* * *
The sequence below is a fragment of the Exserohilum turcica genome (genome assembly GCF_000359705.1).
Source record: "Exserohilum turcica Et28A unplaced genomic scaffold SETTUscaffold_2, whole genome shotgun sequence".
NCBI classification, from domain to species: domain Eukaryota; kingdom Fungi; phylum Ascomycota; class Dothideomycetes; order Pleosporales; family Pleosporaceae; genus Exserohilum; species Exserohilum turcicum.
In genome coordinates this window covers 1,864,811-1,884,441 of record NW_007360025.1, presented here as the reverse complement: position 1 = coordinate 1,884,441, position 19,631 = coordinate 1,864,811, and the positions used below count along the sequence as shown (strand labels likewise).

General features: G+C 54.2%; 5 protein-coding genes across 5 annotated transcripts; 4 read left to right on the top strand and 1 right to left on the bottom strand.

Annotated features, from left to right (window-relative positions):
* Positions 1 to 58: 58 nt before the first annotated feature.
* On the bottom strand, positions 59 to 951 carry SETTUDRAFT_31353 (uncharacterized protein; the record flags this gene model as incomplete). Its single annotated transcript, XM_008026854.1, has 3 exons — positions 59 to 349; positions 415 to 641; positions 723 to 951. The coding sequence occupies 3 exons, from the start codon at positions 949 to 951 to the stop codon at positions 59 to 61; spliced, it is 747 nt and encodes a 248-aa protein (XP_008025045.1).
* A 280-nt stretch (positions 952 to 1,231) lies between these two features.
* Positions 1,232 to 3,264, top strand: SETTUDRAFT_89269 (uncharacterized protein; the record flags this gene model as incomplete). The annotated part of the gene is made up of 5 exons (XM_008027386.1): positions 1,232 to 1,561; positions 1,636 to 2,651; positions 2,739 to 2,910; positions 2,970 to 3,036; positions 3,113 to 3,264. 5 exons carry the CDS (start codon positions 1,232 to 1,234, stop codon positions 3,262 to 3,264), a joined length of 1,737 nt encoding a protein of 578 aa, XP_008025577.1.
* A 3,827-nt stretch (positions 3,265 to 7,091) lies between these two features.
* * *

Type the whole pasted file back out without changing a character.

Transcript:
The sequence below is a fragment of the Exserohilum turcica genome (genome assembly GCF_000359705.1).
Source record: "Exserohilum turcica Et28A unplaced genomic scaffold SETTUscaffold_2, whole genome shotgun sequence".
NCBI classification, from domain to species: domain Eukaryota; kingdom Fungi; phylum Ascomycota; class Dothideomycetes; order Pleosporales; family Pleosporaceae; genus Exserohilum; species Exserohilum turcicum.
In genome coordinates this window covers 1,864,811-1,884,441 of record NW_007360025.1, presented here as the reverse complement: position 1 = coordinate 1,884,441, position 19,631 = coordinate 1,864,811, and the positions used below count along the sequence as shown (strand labels likewise).

General features: G+C 54.2%; 5 protein-coding genes across 5 annotated transcripts; 4 read left to right on the top strand and 1 right to left on the bottom strand.

Annotated features, from left to right (window-relative positions):
* Positions 1 to 58: 58 nt before the first annotated feature.
* On the bottom strand, positions 59 to 951 carry SETTUDRAFT_31353 (uncharacterized protein; the record flags this gene model as incomplete). Its single annotated transcript, XM_008026854.1, has 3 exons — positions 59 to 349; positions 415 to 641; positions 723 to 951. The coding sequence occupies 3 exons, from the start codon at positions 949 to 951 to the stop codon at positions 59 to 61; spliced, it is 747 nt and encodes a 248-aa protein (XP_008025045.1).
* A 280-nt stretch (positions 952 to 1,231) lies between these two features.
* Positions 1,232 to 3,264, top strand: SETTUDRAFT_89269 (uncharacterized protein; the record flags this gene model as incomplete). The annotated part of the gene is made up of 5 exons (XM_008027386.1): positions 1,232 to 1,561; positions 1,636 to 2,651; positions 2,739 to 2,910; positions 2,970 to 3,036; positions 3,113 to 3,264. 5 exons carry the CDS (start codon positions 1,232 to 1,234, stop codon positions 3,262 to 3,264), a joined length of 1,737 nt encoding a protein of 578 aa, XP_008025577.1.
* A 3,827-nt stretch (positions 3,265 to 7,091) lies between these two features.